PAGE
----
UN Women - United Nations Entity for Gender Equality and the Empowerment of Women

Facts and Figures: Governance and National Planning

Funding shortfalls

  • In 2006, the estimated gap in financing for gender equality issues related to achieving the Millennium Development Goals was as much as USD 30 billion. The amount was projected to rise to as high as USD 83 billion by 2015 [1].
  • Members of the Development Assistance Committee (DAC) of the Organisation for Economic Co-operation and Development (OECD) committed an average of USD 23 billion per year to gender equality in 2007–2009. Of this, 24 per cent went to health. Education and governance received nearly 20 per cent each. Gender-focused aid to agriculture, a major source of livelihoods for women in many regions, amounted to only 10 per cent [2].

Closing gaps

  • In 2009–2010, all 24 OECD-DAC countries reported on a policy marker tracking allocations of official development assistance (ODA) to gender equality. The information they provided covered 76 per cent of all aid allocated by programme sector [3]. In 2005, only 9 DAC countries fully reported on the marker, and only 20 per cent of sector-allocated aid was screened [4].
  • Screened 2009–2010 DAC ODA that focused on gender totalled USD 24.9 billion or 35 per cent of the total, an increase of 7 per cent over 2008–2009. Only 4 per cent of the total went to programmes making gender equality a principal objective, however, compared to 31 per cent for programmes where gender equality was a significant objective [5].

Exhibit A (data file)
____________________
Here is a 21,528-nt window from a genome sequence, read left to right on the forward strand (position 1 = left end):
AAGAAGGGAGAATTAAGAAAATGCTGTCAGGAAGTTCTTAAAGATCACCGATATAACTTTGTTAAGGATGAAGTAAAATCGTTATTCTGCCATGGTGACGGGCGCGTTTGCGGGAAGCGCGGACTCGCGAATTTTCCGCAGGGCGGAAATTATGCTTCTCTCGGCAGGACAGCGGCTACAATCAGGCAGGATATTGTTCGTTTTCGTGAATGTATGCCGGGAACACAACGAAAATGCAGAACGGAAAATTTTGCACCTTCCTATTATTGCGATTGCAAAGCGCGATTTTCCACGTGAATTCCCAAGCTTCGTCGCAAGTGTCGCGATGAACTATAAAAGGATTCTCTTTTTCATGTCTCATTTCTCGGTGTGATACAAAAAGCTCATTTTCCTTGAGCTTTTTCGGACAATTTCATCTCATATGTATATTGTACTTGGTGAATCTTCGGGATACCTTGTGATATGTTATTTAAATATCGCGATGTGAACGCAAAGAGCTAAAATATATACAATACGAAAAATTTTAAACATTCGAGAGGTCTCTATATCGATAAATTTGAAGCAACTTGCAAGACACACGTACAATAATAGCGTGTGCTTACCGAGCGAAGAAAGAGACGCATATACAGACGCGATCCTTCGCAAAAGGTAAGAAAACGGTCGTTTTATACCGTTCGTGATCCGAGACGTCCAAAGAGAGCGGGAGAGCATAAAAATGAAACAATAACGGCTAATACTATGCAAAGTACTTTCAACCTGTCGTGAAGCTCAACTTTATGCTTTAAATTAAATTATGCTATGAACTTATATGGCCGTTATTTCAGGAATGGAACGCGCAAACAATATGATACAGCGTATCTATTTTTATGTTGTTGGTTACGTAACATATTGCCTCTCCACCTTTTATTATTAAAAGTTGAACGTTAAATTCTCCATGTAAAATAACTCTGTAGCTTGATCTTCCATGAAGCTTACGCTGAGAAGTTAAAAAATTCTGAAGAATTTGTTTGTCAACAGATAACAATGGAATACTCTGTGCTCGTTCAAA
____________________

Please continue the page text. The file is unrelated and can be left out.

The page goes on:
• In 2010, compared to 2009, 11 countries increased their share of ODA targeted at gender equality: Australia, Canada, Finland, Greece, Ireland, Netherlands, Portugal, the Republic of Korea, Spain, Sweden and Switzerland [6].
  • In 2011, UN Women supported initiatives on gender-responsive budgeting in 65 countries. In 27, national planning documents incorporated priorities and budgets on gender equality and women’s empowerment. In 18, dialogue mechanisms involving government and civil society back implementation of gender-responsive planning, budgeting and monitoring. Nine countries produced gender budget analyses or tracked public expenditures for gender equality.
  • In Ecuador, a budget classifier developed by the Ministry of Finance in collaboration with the National Women’s Department and UN Women tracks all public allocations against the national equal opportunity plan. Allocations to gender-responsive public policies now top USD 1.3 billion, or 4.5 per cent of the national budget. Funds have gone towards stopping violence against women, promoting equal access to jobs and financial resources, and upholding sexual and reproductive rights [7].
  • In the UN system, five entities—the UN Development Programme, the UN Children’s Fund, the UN Population Fund, the International Labour Organization and the UN Peacebuilding Fund—use a gender equality marker to collect data on budget allocations.
Notes

[1] Caren Grown, Chandrika Bahadur, Jessie Handbury and Diane Elson, 2006, “The Financial Requirements of Achieving Gender Equality and Women’s Empowerment,” The World Bank.

[2] Organisation for Economic Co-operation and Development, “Aid in support of gender equality and women’s empowerment by DAC member and sector.”

[3] Organisation for Economic Co-operation and Development, 2012, “Aid in Support of Gender Equality and Women’s Empowerment.”

[4] UN Commission on the Status of Women, 2012, “Follow the Money: Tracking Financing for Gender Equality,” a background paper for discussion in Panel 2.

[5] Organisation for Economic Co-operation and Development, 2012, “Aid in Support of Gender Equality and Women’s Empowerment.”

[6] Ibid.

[7] UN Women Executive Board Report 2012.